Sunday, 20 April 2014

Orkney History Tour

World War Two towers at Houton look out over Bring Deeps.
 A gentle 15km trip to start  the paddling season off in fine weather from Houton at Scapa Flow into the Loch of Stenness. After leaving Houton we passed the three lookout towers which are situated on one side of the Flow. Between Houton Head and Scad Head in Hoy, there were anti ship and submarine boom defence nets during the war the Second World War.  

Clear water and cold clear air. Great visibility above and below the surface.
It was unusually still and quiet - after months of incessant wind and rain it was unusual to hear sounds of so many birds - fulmars, swans, eider, merganser, shell ducks, gannets, black throated diver, greylag geese, redshank, turnstones, cormorants...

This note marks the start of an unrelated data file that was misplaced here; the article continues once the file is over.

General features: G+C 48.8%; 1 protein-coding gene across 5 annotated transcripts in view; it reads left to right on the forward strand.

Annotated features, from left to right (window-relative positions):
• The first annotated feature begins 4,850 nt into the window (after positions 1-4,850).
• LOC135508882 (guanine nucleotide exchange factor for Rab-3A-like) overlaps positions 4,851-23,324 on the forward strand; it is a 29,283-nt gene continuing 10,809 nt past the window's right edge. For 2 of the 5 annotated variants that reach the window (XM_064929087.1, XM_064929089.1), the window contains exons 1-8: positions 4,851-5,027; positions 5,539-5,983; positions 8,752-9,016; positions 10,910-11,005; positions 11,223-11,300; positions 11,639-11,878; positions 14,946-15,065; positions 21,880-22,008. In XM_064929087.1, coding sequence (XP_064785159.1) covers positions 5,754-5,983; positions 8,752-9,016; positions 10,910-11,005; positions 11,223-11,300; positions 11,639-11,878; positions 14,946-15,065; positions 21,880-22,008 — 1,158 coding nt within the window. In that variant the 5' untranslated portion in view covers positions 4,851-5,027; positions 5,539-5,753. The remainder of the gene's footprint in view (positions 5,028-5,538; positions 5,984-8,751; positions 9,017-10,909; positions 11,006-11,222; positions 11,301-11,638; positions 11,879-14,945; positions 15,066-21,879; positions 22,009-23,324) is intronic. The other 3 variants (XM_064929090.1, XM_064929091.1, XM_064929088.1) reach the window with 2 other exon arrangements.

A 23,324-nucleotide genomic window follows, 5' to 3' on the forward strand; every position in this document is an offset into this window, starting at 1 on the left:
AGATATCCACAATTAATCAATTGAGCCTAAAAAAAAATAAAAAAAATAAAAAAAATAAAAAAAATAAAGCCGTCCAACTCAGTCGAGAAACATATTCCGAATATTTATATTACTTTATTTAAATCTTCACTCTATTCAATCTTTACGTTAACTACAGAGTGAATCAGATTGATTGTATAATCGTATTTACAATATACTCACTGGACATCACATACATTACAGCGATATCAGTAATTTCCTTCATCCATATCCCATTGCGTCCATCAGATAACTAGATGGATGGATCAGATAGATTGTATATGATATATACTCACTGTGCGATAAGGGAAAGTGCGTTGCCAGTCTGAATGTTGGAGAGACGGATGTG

The clarity of the water was mermerising. Tiny jellyfish bobbed along with the incoming tide.

Hall of Clestrain
 We passed the birthplace of the famous Arctic explorer John Rae.
He grew up here and developed his sailing skills in Scapa Flow.
 
Hoy hills.
 We stopped at Sailhouse Bay below the Hall of Clestrain. This must surely have been where John Rae and his brothers launched their sailing boats from, before racing each other between Orphir and Stromness.
 
Sailhouse Bay, with Hoy High Light on Graemsay, and Hoy behind.

Stromness ahead with the gateway to the Nor' Wast through Hoy Sound on the horizon.